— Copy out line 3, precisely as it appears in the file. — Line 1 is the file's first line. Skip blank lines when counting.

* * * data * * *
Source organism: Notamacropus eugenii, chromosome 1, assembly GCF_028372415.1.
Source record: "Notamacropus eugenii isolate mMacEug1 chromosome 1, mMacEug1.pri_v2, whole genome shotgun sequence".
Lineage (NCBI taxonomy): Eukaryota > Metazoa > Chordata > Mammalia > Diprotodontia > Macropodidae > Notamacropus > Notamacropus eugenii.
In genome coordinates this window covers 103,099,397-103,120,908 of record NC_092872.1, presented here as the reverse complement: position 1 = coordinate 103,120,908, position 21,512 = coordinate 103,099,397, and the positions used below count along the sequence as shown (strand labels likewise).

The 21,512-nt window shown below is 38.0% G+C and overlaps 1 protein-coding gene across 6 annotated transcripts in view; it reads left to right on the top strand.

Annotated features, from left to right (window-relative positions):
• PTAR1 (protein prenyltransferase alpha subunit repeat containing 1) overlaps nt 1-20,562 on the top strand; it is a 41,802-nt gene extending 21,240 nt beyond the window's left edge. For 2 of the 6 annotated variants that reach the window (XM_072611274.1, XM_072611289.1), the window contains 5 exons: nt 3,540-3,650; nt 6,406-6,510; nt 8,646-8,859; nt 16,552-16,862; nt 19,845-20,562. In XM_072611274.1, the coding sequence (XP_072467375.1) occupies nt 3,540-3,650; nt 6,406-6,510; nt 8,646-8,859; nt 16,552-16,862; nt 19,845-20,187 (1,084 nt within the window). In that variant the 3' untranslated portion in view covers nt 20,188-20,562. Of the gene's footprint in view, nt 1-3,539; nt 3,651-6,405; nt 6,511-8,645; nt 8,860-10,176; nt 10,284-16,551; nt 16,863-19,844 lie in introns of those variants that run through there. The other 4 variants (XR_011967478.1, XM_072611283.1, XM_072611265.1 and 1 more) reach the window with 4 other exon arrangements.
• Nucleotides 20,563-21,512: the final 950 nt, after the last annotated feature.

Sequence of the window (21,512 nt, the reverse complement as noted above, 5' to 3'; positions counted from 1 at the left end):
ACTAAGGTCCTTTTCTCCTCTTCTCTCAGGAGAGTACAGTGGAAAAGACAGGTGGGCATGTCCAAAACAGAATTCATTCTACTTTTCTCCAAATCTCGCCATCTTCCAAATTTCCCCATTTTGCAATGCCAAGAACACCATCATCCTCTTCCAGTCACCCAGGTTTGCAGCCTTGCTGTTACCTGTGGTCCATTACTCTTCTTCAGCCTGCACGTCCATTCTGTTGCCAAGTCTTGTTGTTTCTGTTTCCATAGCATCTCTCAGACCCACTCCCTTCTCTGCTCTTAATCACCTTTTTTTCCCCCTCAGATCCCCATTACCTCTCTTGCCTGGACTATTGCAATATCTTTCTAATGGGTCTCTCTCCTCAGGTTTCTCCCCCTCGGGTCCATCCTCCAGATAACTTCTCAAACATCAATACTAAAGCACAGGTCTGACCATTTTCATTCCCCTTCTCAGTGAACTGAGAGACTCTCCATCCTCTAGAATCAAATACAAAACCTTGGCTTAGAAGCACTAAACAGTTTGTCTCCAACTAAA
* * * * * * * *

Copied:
Lineage (NCBI taxonomy): Eukaryota > Metazoa > Chordata > Mammalia > Diprotodontia > Macropodidae > Notamacropus > Notamacropus eugenii.